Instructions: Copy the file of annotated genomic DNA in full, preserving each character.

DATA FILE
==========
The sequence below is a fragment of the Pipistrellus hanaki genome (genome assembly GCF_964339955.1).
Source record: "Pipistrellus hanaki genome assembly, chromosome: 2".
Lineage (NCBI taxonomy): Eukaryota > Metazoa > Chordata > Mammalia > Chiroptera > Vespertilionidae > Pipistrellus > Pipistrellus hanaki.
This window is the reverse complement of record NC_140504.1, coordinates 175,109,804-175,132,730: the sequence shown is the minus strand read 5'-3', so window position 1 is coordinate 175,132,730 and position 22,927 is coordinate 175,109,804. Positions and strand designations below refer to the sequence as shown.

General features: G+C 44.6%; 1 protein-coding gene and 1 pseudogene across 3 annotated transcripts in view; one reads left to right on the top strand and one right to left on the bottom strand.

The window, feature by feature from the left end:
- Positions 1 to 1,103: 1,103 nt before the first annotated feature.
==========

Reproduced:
The sequence below is a fragment of the Pipistrellus hanaki genome (genome assembly GCF_964339955.1).
Source record: "Pipistrellus hanaki genome assembly, chromosome: 2".
Lineage (NCBI taxonomy): Eukaryota > Metazoa > Chordata > Mammalia > Chiroptera > Vespertilionidae > Pipistrellus > Pipistrellus hanaki.
This window is the reverse complement of record NC_140504.1, coordinates 175,109,804-175,132,730: the sequence shown is the minus strand read 5'-3', so window position 1 is coordinate 175,132,730 and position 22,927 is coordinate 175,109,804. Positions and strand designations below refer to the sequence as shown.

General features: G+C 44.6%; 1 protein-coding gene and 1 pseudogene across 3 annotated transcripts in view; one reads left to right on the top strand and one right to left on the bottom strand.

The window, feature by feature from the left end:
- Positions 1 to 1,103: 1,103 nt before the first annotated feature.